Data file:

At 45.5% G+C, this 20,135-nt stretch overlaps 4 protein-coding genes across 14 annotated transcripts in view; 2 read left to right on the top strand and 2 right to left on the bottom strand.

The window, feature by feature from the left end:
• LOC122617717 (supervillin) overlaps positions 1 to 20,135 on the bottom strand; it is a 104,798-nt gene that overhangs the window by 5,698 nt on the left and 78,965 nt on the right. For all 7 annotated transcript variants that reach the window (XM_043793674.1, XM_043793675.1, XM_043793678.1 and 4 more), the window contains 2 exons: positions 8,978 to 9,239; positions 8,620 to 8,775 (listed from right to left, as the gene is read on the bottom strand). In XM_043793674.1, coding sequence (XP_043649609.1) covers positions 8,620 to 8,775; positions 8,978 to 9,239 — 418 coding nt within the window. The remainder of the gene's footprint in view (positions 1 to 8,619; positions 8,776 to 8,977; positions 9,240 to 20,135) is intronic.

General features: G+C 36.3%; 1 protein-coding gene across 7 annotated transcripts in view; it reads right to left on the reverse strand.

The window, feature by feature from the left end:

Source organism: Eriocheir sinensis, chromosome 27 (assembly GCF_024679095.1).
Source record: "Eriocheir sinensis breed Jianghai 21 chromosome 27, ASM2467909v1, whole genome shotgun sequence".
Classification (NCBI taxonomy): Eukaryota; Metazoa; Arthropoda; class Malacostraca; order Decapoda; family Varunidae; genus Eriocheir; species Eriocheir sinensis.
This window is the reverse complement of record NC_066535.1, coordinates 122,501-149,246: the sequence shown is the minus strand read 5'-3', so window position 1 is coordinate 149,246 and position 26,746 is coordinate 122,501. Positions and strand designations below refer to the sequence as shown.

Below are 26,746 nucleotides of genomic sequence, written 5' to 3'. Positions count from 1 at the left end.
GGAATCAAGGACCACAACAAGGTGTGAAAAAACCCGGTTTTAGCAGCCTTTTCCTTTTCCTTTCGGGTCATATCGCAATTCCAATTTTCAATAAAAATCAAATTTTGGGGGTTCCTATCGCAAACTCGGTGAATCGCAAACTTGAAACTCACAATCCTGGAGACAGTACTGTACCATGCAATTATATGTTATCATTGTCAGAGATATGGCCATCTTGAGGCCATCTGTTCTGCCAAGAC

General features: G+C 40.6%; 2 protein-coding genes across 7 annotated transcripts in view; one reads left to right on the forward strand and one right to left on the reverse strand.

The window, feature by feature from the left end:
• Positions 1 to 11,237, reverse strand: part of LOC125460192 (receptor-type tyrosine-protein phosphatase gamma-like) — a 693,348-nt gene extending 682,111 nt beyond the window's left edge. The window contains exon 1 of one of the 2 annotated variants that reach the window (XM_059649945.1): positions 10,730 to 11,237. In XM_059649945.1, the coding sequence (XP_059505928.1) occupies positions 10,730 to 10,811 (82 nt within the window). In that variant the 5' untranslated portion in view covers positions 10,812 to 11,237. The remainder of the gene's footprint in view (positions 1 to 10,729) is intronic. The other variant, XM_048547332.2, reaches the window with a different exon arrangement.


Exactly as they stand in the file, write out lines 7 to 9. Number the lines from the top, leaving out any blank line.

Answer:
Source record: "Eriocheir sinensis breed Jianghai 21 chromosome 27, ASM2467909v1, whole genome shotgun sequence".
Classification (NCBI taxonomy): Eukaryota; Metazoa; Arthropoda; class Malacostraca; order Decapoda; family Varunidae; genus Eriocheir; species Eriocheir sinensis.
This window is the reverse complement of record NC_066535.1, coordinates 122,501-149,246: the sequence shown is the minus strand read 5'-3', so window position 1 is coordinate 149,246 and position 26,746 is coordinate 122,501. Positions and strand designations below refer to the sequence as shown.